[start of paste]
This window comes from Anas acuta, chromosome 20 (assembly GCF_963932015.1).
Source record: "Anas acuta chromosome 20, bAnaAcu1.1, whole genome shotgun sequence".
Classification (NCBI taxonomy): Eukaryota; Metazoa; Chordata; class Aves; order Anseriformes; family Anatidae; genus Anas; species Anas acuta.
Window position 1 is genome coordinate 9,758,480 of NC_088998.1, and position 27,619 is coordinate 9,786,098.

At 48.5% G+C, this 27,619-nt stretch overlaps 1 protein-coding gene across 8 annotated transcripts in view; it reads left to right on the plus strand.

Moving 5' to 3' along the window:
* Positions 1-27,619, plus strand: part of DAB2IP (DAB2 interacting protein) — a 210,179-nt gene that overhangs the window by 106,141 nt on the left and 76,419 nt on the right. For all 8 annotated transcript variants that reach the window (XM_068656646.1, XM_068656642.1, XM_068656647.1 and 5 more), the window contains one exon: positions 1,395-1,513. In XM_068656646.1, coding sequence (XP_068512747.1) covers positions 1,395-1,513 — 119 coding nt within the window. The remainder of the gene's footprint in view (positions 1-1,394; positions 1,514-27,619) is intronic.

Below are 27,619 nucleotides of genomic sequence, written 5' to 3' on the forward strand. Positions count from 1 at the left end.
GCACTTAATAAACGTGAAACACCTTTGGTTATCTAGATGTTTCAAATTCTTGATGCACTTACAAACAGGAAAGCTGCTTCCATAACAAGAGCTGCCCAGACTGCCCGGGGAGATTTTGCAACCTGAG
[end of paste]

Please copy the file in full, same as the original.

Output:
This window comes from Anas acuta, chromosome 20 (assembly GCF_963932015.1).
Source record: "Anas acuta chromosome 20, bAnaAcu1.1, whole genome shotgun sequence".
Classification (NCBI taxonomy): Eukaryota; Metazoa; Chordata; class Aves; order Anseriformes; family Anatidae; genus Anas; species Anas acuta.
Window position 1 is genome coordinate 9,758,480 of NC_088998.1, and position 27,619 is coordinate 9,786,098.

At 48.5% G+C, this 27,619-nt stretch overlaps 1 protein-coding gene across 8 annotated transcripts in view; it reads left to right on the plus strand.

Moving 5' to 3' along the window:
* Positions 1-27,619, plus strand: part of DAB2IP (DAB2 interacting protein) — a 210,179-nt gene that overhangs the window by 106,141 nt on the left and 76,419 nt on the right. For all 8 annotated transcript variants that reach the window (XM_068656646.1, XM_068656642.1, XM_068656647.1 and 5 more), the window contains one exon: positions 1,395-1,513. In XM_068656646.1, coding sequence (XP_068512747.1) covers positions 1,395-1,513 — 119 coding nt within the window. The remainder of the gene's footprint in view (positions 1-1,394; positions 1,514-27,619) is intronic.

Below are 27,619 nucleotides of genomic sequence, written 5' to 3' on the forward strand. Positions count from 1 at the left end.
GCACTTAATAAACGTGAAACACCTTTGGTTATCTAGATGTTTCAAATTCTTGATGCACTTACAAACAGGAAAGCTGCTTCCATAACAAGAGCTGCCCAGACTGCCCGGGGAGATTTTGCAACCTGAG